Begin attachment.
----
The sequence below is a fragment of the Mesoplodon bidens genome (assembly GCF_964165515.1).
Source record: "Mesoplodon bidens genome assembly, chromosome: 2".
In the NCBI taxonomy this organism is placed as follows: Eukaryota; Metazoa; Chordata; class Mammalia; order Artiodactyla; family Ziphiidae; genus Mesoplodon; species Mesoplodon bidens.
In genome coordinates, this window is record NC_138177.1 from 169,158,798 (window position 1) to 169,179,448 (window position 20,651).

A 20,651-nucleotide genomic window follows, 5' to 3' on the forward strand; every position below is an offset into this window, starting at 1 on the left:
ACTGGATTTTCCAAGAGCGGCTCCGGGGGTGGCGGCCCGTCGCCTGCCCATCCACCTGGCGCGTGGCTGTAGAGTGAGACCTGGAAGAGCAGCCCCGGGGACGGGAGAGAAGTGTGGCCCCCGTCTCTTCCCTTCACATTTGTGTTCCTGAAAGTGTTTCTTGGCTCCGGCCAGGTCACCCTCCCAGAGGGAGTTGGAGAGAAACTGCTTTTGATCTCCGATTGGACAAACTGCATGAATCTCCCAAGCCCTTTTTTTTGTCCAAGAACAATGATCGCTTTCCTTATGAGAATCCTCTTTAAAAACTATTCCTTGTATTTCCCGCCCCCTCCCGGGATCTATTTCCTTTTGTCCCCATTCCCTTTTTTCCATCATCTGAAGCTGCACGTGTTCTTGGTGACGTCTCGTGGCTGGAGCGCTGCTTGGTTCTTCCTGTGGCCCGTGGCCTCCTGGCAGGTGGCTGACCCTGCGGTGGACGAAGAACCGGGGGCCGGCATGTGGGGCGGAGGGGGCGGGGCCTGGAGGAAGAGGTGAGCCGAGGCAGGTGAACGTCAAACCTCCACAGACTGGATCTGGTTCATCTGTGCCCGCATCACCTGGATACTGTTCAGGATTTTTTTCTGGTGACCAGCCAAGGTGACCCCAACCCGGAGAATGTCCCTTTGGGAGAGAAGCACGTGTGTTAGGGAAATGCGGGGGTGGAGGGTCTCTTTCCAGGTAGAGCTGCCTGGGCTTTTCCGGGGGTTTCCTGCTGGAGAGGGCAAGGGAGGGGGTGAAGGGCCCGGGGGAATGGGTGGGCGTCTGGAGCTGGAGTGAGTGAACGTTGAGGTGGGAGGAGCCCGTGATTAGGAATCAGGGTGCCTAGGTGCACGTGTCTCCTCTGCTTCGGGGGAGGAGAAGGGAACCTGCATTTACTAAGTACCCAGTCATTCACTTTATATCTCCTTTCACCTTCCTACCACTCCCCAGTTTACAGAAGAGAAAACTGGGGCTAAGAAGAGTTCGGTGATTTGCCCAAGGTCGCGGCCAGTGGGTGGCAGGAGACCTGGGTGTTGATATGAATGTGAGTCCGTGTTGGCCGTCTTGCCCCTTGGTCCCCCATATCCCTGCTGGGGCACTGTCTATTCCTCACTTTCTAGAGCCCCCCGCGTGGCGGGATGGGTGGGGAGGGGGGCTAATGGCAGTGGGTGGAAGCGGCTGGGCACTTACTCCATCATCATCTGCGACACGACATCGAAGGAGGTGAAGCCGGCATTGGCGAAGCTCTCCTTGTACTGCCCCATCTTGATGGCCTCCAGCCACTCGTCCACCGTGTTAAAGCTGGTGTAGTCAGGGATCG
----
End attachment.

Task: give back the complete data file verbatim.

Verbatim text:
The sequence below is a fragment of the Mesoplodon bidens genome (assembly GCF_964165515.1).
Source record: "Mesoplodon bidens genome assembly, chromosome: 2".
In the NCBI taxonomy this organism is placed as follows: Eukaryota; Metazoa; Chordata; class Mammalia; order Artiodactyla; family Ziphiidae; genus Mesoplodon; species Mesoplodon bidens.
In genome coordinates, this window is record NC_138177.1 from 169,158,798 (window position 1) to 169,179,448 (window position 20,651).

A 20,651-nucleotide genomic window follows, 5' to 3' on the forward strand; every position below is an offset into this window, starting at 1 on the left:
ACTGGATTTTCCAAGAGCGGCTCCGGGGGTGGCGGCCCGTCGCCTGCCCATCCACCTGGCGCGTGGCTGTAGAGTGAGACCTGGAAGAGCAGCCCCGGGGACGGGAGAGAAGTGTGGCCCCCGTCTCTTCCCTTCACATTTGTGTTCCTGAAAGTGTTTCTTGGCTCCGGCCAGGTCACCCTCCCAGAGGGAGTTGGAGAGAAACTGCTTTTGATCTCCGATTGGACAAACTGCATGAATCTCCCAAGCCCTTTTTTTTGTCCAAGAACAATGATCGCTTTCCTTATGAGAATCCTCTTTAAAAACTATTCCTTGTATTTCCCGCCCCCTCCCGGGATCTATTTCCTTTTGTCCCCATTCCCTTTTTTCCATCATCTGAAGCTGCACGTGTTCTTGGTGACGTCTCGTGGCTGGAGCGCTGCTTGGTTCTTCCTGTGGCCCGTGGCCTCCTGGCAGGTGGCTGACCCTGCGGTGGACGAAGAACCGGGGGCCGGCATGTGGGGCGGAGGGGGCGGGGCCTGGAGGAAGAGGTGAGCCGAGGCAGGTGAACGTCAAACCTCCACAGACTGGATCTGGTTCATCTGTGCCCGCATCACCTGGATACTGTTCAGGATTTTTTTCTGGTGACCAGCCAAGGTGACCCCAACCCGGAGAATGTCCCTTTGGGAGAGAAGCACGTGTGTTAGGGAAATGCGGGGGTGGAGGGTCTCTTTCCAGGTAGAGCTGCCTGGGCTTTTCCGGGGGTTTCCTGCTGGAGAGGGCAAGGGAGGGGGTGAAGGGCCCGGGGGAATGGGTGGGCGTCTGGAGCTGGAGTGAGTGAACGTTGAGGTGGGAGGAGCCCGTGATTAGGAATCAGGGTGCCTAGGTGCACGTGTCTCCTCTGCTTCGGGGGAGGAGAAGGGAACCTGCATTTACTAAGTACCCAGTCATTCACTTTATATCTCCTTTCACCTTCCTACCACTCCCCAGTTTACAGAAGAGAAAACTGGGGCTAAGAAGAGTTCGGTGATTTGCCCAAGGTCGCGGCCAGTGGGTGGCAGGAGACCTGGGTGTTGATATGAATGTGAGTCCGTGTTGGCCGTCTTGCCCCTTGGTCCCCCATATCCCTGCTGGGGCACTGTCTATTCCTCACTTTCTAGAGCCCCCCGCGTGGCGGGATGGGTGGGGAGGGGGGCTAATGGCAGTGGGTGGAAGCGGCTGGGCACTTACTCCATCATCATCTGCGACACGACATCGAAGGAGGTGAAGCCGGCATTGGCGAAGCTCTCCTTGTACTGCCCCATCTTGATGGCCTCCAGCCACTCGTCCACCGTGTTAAAGCTGGTGTAGTCAGGGATCG